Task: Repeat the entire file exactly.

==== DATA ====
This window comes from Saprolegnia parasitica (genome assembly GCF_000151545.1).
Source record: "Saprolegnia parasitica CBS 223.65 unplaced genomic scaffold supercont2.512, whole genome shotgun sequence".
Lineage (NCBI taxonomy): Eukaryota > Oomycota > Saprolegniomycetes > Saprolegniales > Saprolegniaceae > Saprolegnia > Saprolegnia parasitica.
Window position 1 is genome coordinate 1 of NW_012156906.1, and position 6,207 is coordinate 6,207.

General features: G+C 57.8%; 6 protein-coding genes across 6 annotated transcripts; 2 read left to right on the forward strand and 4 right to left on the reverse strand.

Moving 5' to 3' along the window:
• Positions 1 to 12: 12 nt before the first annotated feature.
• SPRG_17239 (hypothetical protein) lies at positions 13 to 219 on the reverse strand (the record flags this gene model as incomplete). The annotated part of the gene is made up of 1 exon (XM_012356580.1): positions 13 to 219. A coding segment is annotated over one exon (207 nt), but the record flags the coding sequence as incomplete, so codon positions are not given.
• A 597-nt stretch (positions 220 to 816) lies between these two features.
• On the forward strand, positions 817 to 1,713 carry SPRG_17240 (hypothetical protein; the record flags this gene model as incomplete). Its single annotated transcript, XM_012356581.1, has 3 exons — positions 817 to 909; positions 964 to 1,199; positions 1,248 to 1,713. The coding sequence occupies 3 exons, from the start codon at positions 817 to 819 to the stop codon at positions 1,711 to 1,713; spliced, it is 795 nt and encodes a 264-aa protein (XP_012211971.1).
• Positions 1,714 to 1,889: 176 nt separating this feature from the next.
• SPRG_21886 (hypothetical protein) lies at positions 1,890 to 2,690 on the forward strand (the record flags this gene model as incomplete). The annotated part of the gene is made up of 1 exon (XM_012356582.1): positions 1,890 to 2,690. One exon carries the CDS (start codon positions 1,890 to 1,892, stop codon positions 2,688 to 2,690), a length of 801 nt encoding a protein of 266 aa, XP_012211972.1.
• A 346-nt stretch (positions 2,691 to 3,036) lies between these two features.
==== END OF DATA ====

This window comes from Saprolegnia parasitica (genome assembly GCF_000151545.1).
Source record: "Saprolegnia parasitica CBS 223.65 unplaced genomic scaffold supercont2.512, whole genome shotgun sequence".
Lineage (NCBI taxonomy): Eukaryota > Oomycota > Saprolegniomycetes > Saprolegniales > Saprolegniaceae > Saprolegnia > Saprolegnia parasitica.
Window position 1 is genome coordinate 1 of NW_012156906.1, and position 6,207 is coordinate 6,207.

General features: G+C 57.8%; 6 protein-coding genes across 6 annotated transcripts; 2 read left to right on the forward strand and 4 right to left on the reverse strand.

Moving 5' to 3' along the window:
• Positions 1 to 12: 12 nt before the first annotated feature.
• SPRG_17239 (hypothetical protein) lies at positions 13 to 219 on the reverse strand (the record flags this gene model as incomplete). The annotated part of the gene is made up of 1 exon (XM_012356580.1): positions 13 to 219. A coding segment is annotated over one exon (207 nt), but the record flags the coding sequence as incomplete, so codon positions are not given.
• A 597-nt stretch (positions 220 to 816) lies between these two features.
• On the forward strand, positions 817 to 1,713 carry SPRG_17240 (hypothetical protein; the record flags this gene model as incomplete). Its single annotated transcript, XM_012356581.1, has 3 exons — positions 817 to 909; positions 964 to 1,199; positions 1,248 to 1,713. The coding sequence occupies 3 exons, from the start codon at positions 817 to 819 to the stop codon at positions 1,711 to 1,713; spliced, it is 795 nt and encodes a 264-aa protein (XP_012211971.1).
• Positions 1,714 to 1,889: 176 nt separating this feature from the next.
• SPRG_21886 (hypothetical protein) lies at positions 1,890 to 2,690 on the forward strand (the record flags this gene model as incomplete). The annotated part of the gene is made up of 1 exon (XM_012356582.1): positions 1,890 to 2,690. One exon carries the CDS (start codon positions 1,890 to 1,892, stop codon positions 2,688 to 2,690), a length of 801 nt encoding a protein of 266 aa, XP_012211972.1.
• A 346-nt stretch (positions 2,691 to 3,036) lies between these two features.